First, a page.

Law360 (June 7, 2021, 7:40 PM EDT) -- A proposed class action filed in Illinois federal court on Saturday alleges that Target has misled consumers with claims that its alcohol-based hand sanitizer is capable of killing "99.99% of germs."
Named plaintiff Mike Ross claims in his lawsuit that while the retail giant markets, labels and sells alcohol-based hand sanitizer under its generic label as being able to kill 99.99% of germs, alcohol-based hand sanitizers are incapable of killing some of the most prevalent viruses, such as the norovirus, which causes more than 58% of foodborne illnesses in the United States.
And there's no scientific study that indicates any alcohol-based hand sanitizer kills 99.99% of germs, he contends.
"Therefore, by claiming to kill 99.9% of germs, reasonable consumers will expect the product is effective against one of the most prevalent viruses, when it is not," Ross said.
The hand sanitizer is also not able to kill other germs like protozoan cysts, bacterial spores, Giardia and Clostridium difficile, which causes diarrhea, according to the complaint.
"Reasonable consumers must and do rely on a company to honestly identify and describe the components, attributes and features of the product, relative to itself and other comparable products or alternatives, such as soap and water," he said. "The value of the product that plaintiff purchased was materially less than its value as represented by defendant. Defendant sold more of the product and at a higher prices than it would have in the absence of this misconduct, resulting in additional profits at the expense of consumers."
And a fine print disclaimer on the back of the Target hand sanitizer that states it's "effective at eliminating 99.99% of many common harmful germs and bacteria in as little as 15 seconds" doesn't overcome the misleading claims on the front label, Ross argues.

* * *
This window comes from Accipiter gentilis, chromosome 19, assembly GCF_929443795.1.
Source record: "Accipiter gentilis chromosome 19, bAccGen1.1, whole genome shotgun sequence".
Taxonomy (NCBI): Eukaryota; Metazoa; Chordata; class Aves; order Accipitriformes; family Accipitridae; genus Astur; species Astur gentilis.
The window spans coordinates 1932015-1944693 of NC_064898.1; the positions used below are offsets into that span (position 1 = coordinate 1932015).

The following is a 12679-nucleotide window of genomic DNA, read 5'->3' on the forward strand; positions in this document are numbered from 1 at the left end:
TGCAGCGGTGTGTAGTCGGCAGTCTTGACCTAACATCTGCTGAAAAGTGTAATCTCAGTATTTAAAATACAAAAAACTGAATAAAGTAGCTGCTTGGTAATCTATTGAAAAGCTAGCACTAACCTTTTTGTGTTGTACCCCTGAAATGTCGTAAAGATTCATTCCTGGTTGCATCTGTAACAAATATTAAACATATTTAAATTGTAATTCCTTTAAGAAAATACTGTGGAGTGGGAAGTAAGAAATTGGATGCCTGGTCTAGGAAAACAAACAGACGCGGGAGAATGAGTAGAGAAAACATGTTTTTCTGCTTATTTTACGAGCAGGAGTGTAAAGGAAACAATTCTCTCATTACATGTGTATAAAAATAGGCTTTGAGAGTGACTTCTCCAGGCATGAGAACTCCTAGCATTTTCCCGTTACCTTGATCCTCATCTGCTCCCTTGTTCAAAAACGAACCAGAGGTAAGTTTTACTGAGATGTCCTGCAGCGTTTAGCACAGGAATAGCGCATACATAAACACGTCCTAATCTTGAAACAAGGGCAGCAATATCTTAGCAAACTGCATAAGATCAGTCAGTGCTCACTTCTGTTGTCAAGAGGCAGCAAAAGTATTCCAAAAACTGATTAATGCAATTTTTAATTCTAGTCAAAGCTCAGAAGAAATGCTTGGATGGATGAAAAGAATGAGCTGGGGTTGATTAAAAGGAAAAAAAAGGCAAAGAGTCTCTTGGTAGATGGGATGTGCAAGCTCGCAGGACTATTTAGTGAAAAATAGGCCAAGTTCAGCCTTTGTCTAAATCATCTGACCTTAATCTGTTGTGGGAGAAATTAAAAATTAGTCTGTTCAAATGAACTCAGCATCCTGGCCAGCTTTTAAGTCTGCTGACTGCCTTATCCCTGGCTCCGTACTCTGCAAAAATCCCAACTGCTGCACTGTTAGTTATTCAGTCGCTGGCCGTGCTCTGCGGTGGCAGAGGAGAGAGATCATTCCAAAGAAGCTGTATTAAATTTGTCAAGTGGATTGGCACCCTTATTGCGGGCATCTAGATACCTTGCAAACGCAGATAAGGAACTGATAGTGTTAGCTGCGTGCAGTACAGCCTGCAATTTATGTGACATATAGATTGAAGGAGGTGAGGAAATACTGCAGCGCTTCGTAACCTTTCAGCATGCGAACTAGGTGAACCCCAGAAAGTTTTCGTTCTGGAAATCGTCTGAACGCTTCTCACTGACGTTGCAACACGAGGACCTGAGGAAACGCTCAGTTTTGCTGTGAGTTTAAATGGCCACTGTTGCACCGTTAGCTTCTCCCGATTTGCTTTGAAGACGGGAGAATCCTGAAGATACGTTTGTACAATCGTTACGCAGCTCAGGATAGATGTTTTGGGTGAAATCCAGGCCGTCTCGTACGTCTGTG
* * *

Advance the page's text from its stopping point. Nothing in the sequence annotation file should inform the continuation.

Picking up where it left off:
"Even if plaintiff scrutinized the labeling to discover this statement, it still would not tell him that the product is unable to kill the most relevant and prominent germs, such as norovirus, enterococcus and other emerging germs of concern," he said.
Ross is seeking to represent a class of all Illinois residents who purchased the hand sanitizer at any Target within Illinois or ordered it for delivery into Illinois, during the applicable statutes of limitations.
He's accusing Target of breaches of express warranty, implied warranty of merchantability and Magnuson Moss Warranty Act, negligent misrepresentation, fraud, unjust enrichment, and violations of the Illinois Consumer Fraud and Deceptive Business Practices Act.
Representatives for the parties did not immediately return requests for comment on Monday.
Hand sanitizers have recently come under increased scrutiny, as Americans have looked to them as a defense against COVID-19.
A similar lawsuit was filed in July against Vi-Jon Inc., alleging the claim that its products can kill 99.99% of germs is false. Vi-Jon's hand sanitizer products are sold under store brand names at CVS, Walmart and Walgreens.
Ross and the proposed class is represented by Spencer Sheehan of Sheehan & Associates PC.
Counsel information for Target Corp. could not be immediately determined on Monday.
The case is Ross et al. v. Target Corp., case number 1:21-cv-03028, in the U.S. District Court for the Northern District of Illinois.
--Additional reporting by Mike Curley. Editing by Regan Estes.
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